Black History in Minnesota: Firsts

February is Black History Month. Over the next several weeks, we would like to provide you with bits of information about the events and lives of African Americans in Minnesota with an emphasis on African Americans in the Twin Cities. We will not be able to cover every event or highlight every person as it is impossible to do justice to the tremendous impact of one people on a community. We hope to provide you with enough to whet your appetite to learn more about the history and the cultures that have helped create the rich, vibrant community that we are all a part of.

The state of Minnesota did not recognize blacks as citizens before 1869. In 1868, the Minnesota legislature passed the bill that gave black males voting privileges. In January 1869, the Convention of Colored Citizens of Minnesota was held in St. Paul to celebrate. It formed the first civil rights group in Minnesota, the Sons of Freedom. This group set up a network to help black people throughout the state keep informed about job opportunities, housing, and other matters of importance.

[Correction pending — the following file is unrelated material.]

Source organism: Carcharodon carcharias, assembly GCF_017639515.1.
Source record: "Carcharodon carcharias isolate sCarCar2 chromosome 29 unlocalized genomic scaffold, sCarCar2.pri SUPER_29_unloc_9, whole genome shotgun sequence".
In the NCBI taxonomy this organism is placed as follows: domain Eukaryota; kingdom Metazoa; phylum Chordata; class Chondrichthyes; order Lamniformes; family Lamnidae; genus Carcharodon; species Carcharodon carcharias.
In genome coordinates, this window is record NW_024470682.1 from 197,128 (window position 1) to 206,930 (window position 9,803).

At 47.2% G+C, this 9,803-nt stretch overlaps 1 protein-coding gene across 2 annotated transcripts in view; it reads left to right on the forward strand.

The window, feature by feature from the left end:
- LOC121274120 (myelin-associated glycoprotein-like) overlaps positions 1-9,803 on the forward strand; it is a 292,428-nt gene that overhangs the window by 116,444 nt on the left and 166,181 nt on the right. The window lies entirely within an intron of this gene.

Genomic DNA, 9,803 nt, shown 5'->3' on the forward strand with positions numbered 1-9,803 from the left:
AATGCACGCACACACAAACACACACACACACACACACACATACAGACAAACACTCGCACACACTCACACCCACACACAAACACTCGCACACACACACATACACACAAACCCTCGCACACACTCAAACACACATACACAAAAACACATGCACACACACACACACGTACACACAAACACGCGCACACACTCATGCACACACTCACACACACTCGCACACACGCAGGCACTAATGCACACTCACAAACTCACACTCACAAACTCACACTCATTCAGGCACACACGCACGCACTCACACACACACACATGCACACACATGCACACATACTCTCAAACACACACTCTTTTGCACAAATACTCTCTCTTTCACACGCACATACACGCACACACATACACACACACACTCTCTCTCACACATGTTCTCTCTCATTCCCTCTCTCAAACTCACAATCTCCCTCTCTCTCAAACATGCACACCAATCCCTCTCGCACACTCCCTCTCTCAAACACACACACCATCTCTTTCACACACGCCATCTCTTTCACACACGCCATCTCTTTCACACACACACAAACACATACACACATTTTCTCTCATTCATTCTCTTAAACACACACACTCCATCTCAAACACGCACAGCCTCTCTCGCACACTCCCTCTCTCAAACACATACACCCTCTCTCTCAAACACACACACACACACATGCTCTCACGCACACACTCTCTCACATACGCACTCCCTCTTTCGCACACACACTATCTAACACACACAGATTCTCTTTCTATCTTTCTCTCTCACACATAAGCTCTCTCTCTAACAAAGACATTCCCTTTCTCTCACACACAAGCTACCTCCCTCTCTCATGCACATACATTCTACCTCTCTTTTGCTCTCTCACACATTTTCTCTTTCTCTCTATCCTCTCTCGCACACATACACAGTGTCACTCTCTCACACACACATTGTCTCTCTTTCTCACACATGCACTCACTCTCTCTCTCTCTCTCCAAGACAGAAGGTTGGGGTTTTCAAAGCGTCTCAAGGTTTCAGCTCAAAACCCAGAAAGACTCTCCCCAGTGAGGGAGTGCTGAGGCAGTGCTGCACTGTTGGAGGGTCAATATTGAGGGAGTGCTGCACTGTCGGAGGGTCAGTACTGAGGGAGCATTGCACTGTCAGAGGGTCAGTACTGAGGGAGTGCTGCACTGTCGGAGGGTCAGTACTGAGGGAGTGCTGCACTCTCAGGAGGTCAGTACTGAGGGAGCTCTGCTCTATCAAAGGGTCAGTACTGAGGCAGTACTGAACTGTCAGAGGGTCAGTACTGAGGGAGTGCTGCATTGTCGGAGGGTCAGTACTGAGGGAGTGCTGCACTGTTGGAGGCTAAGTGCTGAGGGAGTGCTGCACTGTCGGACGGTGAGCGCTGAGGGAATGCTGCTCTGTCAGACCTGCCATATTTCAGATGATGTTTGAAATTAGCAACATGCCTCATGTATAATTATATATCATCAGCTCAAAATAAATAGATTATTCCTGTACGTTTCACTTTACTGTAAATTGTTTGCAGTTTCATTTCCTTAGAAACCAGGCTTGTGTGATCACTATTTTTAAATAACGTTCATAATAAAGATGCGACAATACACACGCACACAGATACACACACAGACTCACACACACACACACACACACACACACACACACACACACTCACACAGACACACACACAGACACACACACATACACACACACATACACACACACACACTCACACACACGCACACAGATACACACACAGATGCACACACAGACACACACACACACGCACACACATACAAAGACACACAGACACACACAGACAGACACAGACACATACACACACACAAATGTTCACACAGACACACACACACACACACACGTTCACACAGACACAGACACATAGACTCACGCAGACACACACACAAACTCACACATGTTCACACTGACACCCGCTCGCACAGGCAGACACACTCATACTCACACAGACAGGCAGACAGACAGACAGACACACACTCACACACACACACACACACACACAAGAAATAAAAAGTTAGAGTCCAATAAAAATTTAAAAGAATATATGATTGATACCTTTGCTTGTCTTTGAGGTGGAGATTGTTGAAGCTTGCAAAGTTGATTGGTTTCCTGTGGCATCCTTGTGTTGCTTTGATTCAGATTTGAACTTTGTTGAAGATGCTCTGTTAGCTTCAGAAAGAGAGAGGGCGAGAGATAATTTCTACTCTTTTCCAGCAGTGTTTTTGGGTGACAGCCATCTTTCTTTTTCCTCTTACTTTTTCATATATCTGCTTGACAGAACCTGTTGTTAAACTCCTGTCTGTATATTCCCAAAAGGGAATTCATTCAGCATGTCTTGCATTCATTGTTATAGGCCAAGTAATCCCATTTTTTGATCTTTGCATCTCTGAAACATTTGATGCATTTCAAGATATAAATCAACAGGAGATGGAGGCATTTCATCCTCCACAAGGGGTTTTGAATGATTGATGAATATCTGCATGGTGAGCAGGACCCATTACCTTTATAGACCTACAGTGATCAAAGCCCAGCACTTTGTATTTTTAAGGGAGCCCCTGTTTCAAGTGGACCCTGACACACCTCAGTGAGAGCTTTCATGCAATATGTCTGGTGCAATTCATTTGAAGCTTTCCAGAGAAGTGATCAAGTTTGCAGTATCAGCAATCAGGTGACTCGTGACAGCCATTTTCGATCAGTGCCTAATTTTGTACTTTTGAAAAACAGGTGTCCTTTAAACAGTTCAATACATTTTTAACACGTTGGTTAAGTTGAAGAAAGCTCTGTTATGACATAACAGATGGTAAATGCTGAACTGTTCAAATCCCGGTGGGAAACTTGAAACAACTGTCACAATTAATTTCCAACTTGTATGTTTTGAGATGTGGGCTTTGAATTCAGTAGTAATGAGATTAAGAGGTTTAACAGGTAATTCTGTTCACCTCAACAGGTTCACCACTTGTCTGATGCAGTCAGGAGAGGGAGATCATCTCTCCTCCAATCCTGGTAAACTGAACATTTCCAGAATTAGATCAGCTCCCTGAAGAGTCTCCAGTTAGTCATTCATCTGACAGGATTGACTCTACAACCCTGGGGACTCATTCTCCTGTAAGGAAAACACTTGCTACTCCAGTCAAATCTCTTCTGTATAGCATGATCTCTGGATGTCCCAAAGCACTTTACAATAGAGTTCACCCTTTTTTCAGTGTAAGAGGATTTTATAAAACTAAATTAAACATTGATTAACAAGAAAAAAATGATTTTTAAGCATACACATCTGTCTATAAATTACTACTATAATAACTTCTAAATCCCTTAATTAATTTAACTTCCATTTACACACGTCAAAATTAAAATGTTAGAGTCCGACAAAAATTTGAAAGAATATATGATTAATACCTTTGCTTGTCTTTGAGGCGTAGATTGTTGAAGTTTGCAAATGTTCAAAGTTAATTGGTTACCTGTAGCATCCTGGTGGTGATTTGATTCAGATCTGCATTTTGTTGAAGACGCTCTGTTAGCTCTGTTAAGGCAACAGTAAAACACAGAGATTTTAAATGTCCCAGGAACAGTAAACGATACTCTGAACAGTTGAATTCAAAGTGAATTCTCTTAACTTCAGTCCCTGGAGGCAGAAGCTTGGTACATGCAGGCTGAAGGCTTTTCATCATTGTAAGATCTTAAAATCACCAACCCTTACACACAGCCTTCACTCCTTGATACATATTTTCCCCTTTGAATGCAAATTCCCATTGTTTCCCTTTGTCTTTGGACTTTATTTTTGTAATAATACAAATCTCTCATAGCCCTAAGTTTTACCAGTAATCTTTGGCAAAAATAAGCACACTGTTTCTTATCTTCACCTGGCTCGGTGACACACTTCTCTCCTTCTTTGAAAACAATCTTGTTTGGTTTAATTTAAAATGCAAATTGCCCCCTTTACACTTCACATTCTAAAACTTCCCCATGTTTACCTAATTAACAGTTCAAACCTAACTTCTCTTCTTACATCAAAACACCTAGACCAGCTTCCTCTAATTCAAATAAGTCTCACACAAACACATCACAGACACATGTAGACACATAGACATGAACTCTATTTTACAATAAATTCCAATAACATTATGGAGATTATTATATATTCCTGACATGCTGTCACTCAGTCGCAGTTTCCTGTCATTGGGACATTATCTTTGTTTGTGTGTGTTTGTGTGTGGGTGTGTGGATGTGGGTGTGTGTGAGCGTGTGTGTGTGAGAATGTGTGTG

In both Minneapolis and St. Paul, a serious imbalance between the sexes existed. In Minneapolis in 1880 there were 164 black males aged 15 and older for every 100 females in the same age group. By 1810, the ratio had fallen to 146 to 100 in Minneapolis, but St. Paul still had 166 men to 100 women.

Only 44% of eligible black Minneapolis males over the age of 15 were married in 1910. Similar employment and homeownership patterns also existed. Men worked as porters, waiters, cooks, and janitors in hotels, restaurants, jobbing houses, and on railroads lines, while black women worked as personal or domestic servants.

Source: Taylor, David Vassar. African Americans in Minnesota: The People of Minnesota. St. Paul: Minnesota Historical Society Press, 2002. Print.

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